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Spanish is only for talking to the 'help'
February 7, 2003 8:22 AM   Subscribe

A Vanity Fair advice writer thinks you shouldn't learn Spanish. Unless of course you want to talk to the Help. Got word of this in one of those darn petition emails this morning...anyone have a copy available to confirm this? Maybe they thought Latinos wouldn't read this issue? except...Oh yeah, Salma Hayek is on the cover.
posted by th3ph17 (38 comments total)

 
Qué el infierno?
posted by orange swan at 8:26 AM on February 7, 2003


It's Dame Edna, for crying out loud-you people never heard of him/her? (a comedian in drag, for those who don't know.) The story itself IS true tho.
posted by konolia at 8:27 AM on February 7, 2003


Dame Edna.
posted by konolia at 8:29 AM on February 7, 2003


Hmm.

Somebody is missing the joke. Getting upset about advice from Dame Edna (FAQ here) is like getting upset about advice from Dana Carvey's Church Lady.
posted by jdroth at 8:30 AM on February 7, 2003


I already received an obnoxious chain-foward email about this, requesting that I add my name to the bottom and pass it on if I want to demand Dame Edna's resignation, or something absurd like that.

I definitely don't find Dame Edna funny, but at least I'm intelligent enough to understand that it's supposed to be funny.
posted by rxrfrx at 8:36 AM on February 7, 2003


Missing the joke is much more common than getting the joke. Why aren't the petitioners more upset about the letter-writers disbelief: "Could this be true? Are we all going to have to speak Spanish?" MON DIEU!! NOT EVERYONE SPEAKS ENGLISH?!?!?
posted by valval22 at 8:39 AM on February 7, 2003


To add:

I think one can assume that if Dame Edna's character is some sort of hoity-toity Brit, then she's referring almost exclusively to the Spanish, not "Latinos."
posted by rxrfrx at 8:39 AM on February 7, 2003


Metafilter: Bringing new meaning to meaningless sensationalism each day.

[head spinning]

Can anyone believe this guy Chris Rock? He's always saying negative things about black people, and using the "n" word!!! And get this... HBO has given him his own show!
posted by VulcanMike at 8:42 AM on February 7, 2003


Obviously, it's a joke

Obviously, the joke is desperately unfunny

"Latino = leaf blower" and "Latina = maid" are very painful stereotypes, I'm not surprised some people got angry.
Also, if you really want to make a joke about it, at least try to make it even remotely funny.

Sidenote: somehow I doubt VF would have run a watermelon joke. I don't see why Latin Americans should be a "safer" target for racist humor
posted by matteo at 8:43 AM on February 7, 2003


Maybe they thought Latinos wouldn't read this issue? except...Oh yeah, Salma Hayek is on the cover.

Exactly. So mayyyyyybe they thought Latinos would read this issue and find Dame Edna's parochial upper-class snobbery amusing. In other words, maybe they thought people had enough of a sense of humor and perspective to see that this isn't so much "A Vanity Fair advice writer"'s advice as it is a comedy bit. Apparently, on that, they were wrong.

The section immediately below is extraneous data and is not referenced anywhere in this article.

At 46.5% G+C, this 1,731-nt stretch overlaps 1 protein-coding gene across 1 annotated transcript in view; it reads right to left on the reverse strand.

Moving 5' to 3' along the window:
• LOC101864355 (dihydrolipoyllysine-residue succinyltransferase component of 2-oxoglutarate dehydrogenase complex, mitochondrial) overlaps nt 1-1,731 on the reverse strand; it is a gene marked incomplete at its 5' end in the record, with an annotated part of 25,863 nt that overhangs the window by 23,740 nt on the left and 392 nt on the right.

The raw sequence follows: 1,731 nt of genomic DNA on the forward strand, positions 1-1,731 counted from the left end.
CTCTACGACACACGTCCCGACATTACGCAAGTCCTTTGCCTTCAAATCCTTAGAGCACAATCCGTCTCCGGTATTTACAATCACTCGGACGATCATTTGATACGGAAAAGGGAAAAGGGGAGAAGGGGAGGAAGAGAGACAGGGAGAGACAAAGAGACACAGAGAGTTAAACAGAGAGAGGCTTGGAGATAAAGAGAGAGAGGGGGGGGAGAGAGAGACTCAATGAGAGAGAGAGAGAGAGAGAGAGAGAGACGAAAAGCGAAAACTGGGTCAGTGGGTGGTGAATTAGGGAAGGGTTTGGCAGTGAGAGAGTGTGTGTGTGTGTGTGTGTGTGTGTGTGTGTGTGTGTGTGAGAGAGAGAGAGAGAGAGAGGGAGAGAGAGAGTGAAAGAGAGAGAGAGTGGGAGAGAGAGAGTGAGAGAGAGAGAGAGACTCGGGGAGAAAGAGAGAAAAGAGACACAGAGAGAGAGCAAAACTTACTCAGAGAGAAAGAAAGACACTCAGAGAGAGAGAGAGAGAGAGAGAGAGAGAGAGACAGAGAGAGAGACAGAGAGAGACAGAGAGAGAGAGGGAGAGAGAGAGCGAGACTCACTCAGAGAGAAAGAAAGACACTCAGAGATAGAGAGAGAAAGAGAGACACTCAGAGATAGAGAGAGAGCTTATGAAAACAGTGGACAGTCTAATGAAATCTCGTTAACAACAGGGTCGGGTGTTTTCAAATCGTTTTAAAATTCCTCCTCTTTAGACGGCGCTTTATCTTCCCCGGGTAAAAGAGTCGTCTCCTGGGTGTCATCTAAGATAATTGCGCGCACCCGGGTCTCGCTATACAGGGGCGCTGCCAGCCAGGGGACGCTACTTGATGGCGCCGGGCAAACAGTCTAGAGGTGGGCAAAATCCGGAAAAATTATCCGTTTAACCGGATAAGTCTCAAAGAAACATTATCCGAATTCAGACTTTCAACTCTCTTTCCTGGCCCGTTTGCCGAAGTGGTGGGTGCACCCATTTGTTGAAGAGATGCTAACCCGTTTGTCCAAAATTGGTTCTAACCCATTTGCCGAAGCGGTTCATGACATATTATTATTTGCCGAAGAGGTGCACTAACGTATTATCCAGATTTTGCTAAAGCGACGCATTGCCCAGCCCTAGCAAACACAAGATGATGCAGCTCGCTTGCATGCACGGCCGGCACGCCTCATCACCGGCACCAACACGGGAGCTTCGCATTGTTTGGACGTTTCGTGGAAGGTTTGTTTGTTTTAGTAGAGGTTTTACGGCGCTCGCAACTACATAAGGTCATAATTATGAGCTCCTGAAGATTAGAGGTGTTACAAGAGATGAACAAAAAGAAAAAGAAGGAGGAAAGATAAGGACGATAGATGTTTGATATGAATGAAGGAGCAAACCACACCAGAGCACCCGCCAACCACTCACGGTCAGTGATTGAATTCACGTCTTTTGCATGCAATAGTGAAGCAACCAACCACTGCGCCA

posted by soyjoy at 8:44 AM on February 7, 2003


Also: the "Conde Nast Makes My Nipples Hard" Gawker people have already mentioned the same story. Are we really recycling their stuff?
posted by matteo at 8:46 AM on February 7, 2003


You know, I read Gawker and I wouldn't refer to my nipples as made hard from Conde Nast. Tumescent, maybe, but certainly not hard.
posted by haqspan at 8:50 AM on February 7, 2003


(via HispanicOnline.com)

NCLR: Boycott Vanity Fair, Dame Edna
Vanity Fair response
Commentary: 'Lighten Up, Already'
posted by LinusMines at 8:52 AM on February 7, 2003


Granted, not everyone on this side of the world is a British comedy junkie. Readers who don't know Dame Edna's penchant for outrageous commentary took her response at face value.

I'm now praying to a new found god that Barry/Edna will issue an apology that will cause even more of a ruckus.
posted by PinkStainlessTail at 8:55 AM on February 7, 2003


Graydon Carter was right — irony is dead.
posted by IshmaelGraves at 9:08 AM on February 7, 2003


My favourite line: "or, if you`re American, try English"
posted by MarkC at 9:11 AM on February 7, 2003


so should we just protest poorly executed sarcasm? i would have thought it was funny if the Dame mocked the reader a bit more. All i knew was that my hispanic friend who emailed me was waaaay pissed and that i had no idea who Dame Edna was.

and the lighten up, already comemntary...

When I read her saying, "Forget Spanish. There`s nothing in that language worth reading except Don Quixote," I heard, "Spanish literature includes some of the greatest stories ever written."

What? does that sound like someone streching it just a bit? I prefer admissions of outrageous comedy to apologetics. [the admission of outrageous comedy, i accept, and won't be signing any petitions.]

matteo re: watermelon joke....yeah, really.
posted by th3ph17 at 9:11 AM on February 7, 2003


The problem with satire or "obviously sarcastic humor" is when it's not far enough over the line to be unmistakenly taken as humor. If I was the Dame, I would have taken it further, so no one (or, at least people with a sense of humor) would have taken it to be offensive.
posted by gramcracker at 9:23 AM on February 7, 2003


Oh, please--it was a nice little bit of comedy, and I think the average Vanity Fair reader is going to get that when Dame Edna is saying, "someone named Garcia Lorca," when Lorca is one of the most important playwrights who ever lived, she is clearly joking. Don't forget that the target audience of VF is upper middle class, overeducated, would-be intellectuals. Anything further and the readers would have felt insulted.

There is a chasm of difference between this bit of coy mockery and something like the shameful "Wong Brothers" Abercrombie and Fitch tee-shirts. The former mocks racial insensitivity, the latter exploits it.
posted by vraxoin at 9:44 AM on February 7, 2003